More leg, less hand

For Rudy and I, one of our biggest issues is maintaining “straightness” through our turns. Meaning, I often lose his shoulder to the outside or his haunches to the inside. This weakness was exposed in our lesson on Tuesday afternoon.  Although the exercise/course was simple and consisted of only verticals, it is apparent that I need to ride better off of the outside aids.

I wish I could add the video footage I have of the lesson but I am having some technical difficulties at the moment. I can’t seem to find the videos on YouTube or saved on my computer…

In order to continue to improve on this weakness I chose to focus on basic flatwork without stirrups today. What inspired me was this short video clip on “Fundamentals for Equitation” with Frank Madden. The shoulder-fore and shoulder-in are great exercises to improve a horse’s straightness and balance.

Shoulder-in

What most helped me in my ride today was to think about “placing the inside hind leg between the two front legs” for a shoulder-fore or “Putting him on 3 tracks where his hind leg shares a track with his outside front” for the shoulder-in. I have schooled Rudy well on the flat throughout his training, so these movements aren’t new to us. However, the way Madden explained the movements stuck with me. Thinking of controlling the haunch for the shoulder-in helped me to do more with my legs instead of my hands. This is similar to a specific point I took home when watching my friend’s lesson with Olympian Mike Plumb. He told her “it’s called a leg yield, not a hand yield”. So the take-home lesson of todays ride was more leg less hand. All of us riders know this theory, and yet it continues to be a challenge for many of us on a daily basis! Maybe I should make an audio recording of George Morris saying “more leg!” and listen to it the whole time I ride! It’s nice to return to the basics now and     again in order to remember that fundamental theory.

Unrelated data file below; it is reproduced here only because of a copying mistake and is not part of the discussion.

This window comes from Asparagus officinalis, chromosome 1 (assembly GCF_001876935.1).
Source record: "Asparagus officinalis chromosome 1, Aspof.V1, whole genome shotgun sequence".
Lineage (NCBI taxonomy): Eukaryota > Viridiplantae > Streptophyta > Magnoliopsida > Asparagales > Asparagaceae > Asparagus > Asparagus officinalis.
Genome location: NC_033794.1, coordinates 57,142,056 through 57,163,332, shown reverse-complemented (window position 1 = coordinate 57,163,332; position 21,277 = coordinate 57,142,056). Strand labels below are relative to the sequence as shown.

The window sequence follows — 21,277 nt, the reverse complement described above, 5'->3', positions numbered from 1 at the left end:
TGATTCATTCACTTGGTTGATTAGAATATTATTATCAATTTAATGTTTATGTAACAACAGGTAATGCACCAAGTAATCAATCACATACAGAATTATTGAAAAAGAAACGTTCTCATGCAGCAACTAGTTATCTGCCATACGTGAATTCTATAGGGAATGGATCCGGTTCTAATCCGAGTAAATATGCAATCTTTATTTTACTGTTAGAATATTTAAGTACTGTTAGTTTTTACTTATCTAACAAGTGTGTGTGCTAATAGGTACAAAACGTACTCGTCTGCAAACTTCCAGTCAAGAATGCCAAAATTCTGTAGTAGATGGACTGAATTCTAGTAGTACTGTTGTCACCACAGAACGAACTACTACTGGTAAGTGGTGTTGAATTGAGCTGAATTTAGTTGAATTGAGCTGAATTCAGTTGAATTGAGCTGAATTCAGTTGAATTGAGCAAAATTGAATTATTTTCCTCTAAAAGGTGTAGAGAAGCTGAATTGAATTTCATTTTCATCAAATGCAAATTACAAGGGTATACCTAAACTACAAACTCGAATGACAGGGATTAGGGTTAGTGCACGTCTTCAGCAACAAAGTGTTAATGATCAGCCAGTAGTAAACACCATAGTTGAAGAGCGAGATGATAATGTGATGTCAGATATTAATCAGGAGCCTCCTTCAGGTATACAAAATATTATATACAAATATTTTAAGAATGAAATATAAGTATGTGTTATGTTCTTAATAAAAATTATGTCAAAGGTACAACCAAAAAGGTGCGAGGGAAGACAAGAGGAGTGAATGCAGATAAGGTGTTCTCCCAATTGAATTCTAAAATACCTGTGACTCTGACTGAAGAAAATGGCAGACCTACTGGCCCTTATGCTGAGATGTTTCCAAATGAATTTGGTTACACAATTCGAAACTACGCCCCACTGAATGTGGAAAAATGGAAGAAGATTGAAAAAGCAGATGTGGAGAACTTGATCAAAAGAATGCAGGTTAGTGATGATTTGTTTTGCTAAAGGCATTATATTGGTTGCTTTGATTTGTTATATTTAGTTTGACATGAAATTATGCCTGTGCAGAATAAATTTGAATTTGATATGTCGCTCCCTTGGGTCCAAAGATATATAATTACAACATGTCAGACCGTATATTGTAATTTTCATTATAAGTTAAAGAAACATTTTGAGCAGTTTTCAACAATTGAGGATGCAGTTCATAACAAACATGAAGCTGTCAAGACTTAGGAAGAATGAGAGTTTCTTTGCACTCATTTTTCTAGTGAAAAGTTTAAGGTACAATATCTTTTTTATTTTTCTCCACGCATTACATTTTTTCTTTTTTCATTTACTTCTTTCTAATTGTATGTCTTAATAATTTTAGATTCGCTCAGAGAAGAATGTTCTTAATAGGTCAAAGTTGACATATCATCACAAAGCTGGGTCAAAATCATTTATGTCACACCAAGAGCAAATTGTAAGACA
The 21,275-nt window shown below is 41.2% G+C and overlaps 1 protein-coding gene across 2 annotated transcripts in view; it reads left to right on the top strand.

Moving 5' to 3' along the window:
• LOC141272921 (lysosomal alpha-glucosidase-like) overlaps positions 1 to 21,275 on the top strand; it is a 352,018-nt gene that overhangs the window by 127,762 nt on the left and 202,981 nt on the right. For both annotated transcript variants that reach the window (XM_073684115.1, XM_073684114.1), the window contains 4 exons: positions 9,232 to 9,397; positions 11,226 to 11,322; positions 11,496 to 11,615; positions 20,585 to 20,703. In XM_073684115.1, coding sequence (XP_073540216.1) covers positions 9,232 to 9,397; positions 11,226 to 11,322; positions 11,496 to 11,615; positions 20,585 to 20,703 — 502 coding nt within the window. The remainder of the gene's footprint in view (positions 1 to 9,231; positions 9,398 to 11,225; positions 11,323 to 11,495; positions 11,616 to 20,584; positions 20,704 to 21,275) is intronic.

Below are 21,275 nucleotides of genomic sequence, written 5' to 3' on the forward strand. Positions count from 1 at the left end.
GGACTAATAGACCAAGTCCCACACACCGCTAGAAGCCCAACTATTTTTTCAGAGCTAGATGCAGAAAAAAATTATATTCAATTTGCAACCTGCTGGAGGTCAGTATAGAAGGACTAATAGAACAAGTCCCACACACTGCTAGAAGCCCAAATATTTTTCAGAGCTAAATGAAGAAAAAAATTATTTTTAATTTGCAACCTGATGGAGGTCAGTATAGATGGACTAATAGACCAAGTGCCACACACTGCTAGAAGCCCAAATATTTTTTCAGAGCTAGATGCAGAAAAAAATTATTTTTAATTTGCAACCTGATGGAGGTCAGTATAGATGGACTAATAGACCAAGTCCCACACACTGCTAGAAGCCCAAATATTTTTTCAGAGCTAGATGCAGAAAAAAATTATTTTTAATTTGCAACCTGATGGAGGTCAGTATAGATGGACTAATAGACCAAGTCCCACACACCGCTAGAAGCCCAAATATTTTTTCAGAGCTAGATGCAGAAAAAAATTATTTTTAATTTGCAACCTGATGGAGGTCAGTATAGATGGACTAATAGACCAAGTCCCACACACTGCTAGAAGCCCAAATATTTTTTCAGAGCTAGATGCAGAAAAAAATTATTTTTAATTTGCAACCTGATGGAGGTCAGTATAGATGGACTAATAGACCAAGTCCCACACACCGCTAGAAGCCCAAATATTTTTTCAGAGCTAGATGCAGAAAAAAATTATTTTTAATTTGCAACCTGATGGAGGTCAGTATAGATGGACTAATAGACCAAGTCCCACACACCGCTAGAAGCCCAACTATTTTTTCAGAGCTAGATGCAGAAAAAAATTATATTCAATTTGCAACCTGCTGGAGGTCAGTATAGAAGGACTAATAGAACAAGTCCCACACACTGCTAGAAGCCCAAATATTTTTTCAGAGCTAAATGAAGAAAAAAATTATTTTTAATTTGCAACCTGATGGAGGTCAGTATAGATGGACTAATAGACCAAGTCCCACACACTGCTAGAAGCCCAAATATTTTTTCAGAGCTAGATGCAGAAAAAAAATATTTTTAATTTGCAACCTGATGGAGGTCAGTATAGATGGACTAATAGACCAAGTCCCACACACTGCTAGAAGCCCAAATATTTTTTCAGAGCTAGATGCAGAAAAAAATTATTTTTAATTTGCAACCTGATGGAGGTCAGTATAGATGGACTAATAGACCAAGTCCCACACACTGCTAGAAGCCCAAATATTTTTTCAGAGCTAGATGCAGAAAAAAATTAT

Madden said the goal of these movements were to “see how difficult and easy it is to move and change out horse”. My findings today on Rudy were that it is much more difficult to move and change him when tracking to the right. I knew this before, but it was confirmed today. What I need to continue to experiment with is whether this difficulty is due to not enough right leg, too much right hand, or not enough left hand.

I plan to incorporate more shoulder-fore and shoulder-in into my flatwork more frequently from here on out.

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